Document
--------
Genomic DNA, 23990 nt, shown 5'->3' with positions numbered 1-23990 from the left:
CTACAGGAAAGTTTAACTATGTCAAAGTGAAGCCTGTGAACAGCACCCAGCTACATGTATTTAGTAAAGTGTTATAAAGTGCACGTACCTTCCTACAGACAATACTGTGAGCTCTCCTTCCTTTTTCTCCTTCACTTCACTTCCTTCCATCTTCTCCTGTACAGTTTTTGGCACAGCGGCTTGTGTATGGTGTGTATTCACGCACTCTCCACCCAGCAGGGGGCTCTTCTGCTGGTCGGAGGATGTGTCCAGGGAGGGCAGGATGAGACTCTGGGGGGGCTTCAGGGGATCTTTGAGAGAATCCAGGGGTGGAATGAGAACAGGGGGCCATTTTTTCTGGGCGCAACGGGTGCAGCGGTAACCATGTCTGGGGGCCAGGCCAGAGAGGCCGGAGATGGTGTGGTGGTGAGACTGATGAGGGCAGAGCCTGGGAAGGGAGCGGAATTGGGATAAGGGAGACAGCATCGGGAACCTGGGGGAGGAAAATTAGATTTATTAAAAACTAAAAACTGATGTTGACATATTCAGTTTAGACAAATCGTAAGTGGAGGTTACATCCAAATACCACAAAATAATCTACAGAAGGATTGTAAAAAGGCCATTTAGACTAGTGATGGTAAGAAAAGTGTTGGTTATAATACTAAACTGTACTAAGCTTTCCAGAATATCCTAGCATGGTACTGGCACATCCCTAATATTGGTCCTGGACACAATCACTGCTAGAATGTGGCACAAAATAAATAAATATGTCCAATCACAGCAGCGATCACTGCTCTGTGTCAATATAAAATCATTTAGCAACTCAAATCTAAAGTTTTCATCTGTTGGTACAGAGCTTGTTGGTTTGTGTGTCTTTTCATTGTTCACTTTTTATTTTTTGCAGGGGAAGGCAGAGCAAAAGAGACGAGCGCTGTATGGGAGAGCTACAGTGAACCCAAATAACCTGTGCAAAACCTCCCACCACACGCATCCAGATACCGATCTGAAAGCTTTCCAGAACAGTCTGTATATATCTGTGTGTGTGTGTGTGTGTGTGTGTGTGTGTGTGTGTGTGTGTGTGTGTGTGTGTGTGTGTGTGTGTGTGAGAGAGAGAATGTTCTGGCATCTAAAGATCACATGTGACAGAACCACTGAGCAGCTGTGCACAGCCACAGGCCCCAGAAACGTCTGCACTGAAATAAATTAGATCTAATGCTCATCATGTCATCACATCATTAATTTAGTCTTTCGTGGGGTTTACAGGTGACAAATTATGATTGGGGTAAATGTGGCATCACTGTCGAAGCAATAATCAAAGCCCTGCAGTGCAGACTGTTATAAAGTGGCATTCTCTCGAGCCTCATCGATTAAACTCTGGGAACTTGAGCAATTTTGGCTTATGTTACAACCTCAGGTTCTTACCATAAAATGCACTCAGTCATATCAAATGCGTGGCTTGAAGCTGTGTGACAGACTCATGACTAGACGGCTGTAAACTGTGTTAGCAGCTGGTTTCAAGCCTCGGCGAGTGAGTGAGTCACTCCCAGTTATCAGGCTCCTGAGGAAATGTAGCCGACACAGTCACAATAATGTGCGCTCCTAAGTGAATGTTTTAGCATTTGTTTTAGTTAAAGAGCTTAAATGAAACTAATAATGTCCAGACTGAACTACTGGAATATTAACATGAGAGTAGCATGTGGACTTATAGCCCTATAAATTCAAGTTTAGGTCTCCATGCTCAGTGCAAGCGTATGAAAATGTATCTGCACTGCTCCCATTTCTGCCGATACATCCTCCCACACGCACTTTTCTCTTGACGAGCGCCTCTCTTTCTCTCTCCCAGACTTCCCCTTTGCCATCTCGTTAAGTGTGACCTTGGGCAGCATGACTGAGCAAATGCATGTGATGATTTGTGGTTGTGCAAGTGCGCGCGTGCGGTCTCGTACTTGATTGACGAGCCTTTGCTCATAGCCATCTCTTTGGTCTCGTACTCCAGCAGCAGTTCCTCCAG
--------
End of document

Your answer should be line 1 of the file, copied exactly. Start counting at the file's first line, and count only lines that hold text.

Genomic DNA, 23990 nt, shown 5'->3' with positions numbered 1-23990 from the left: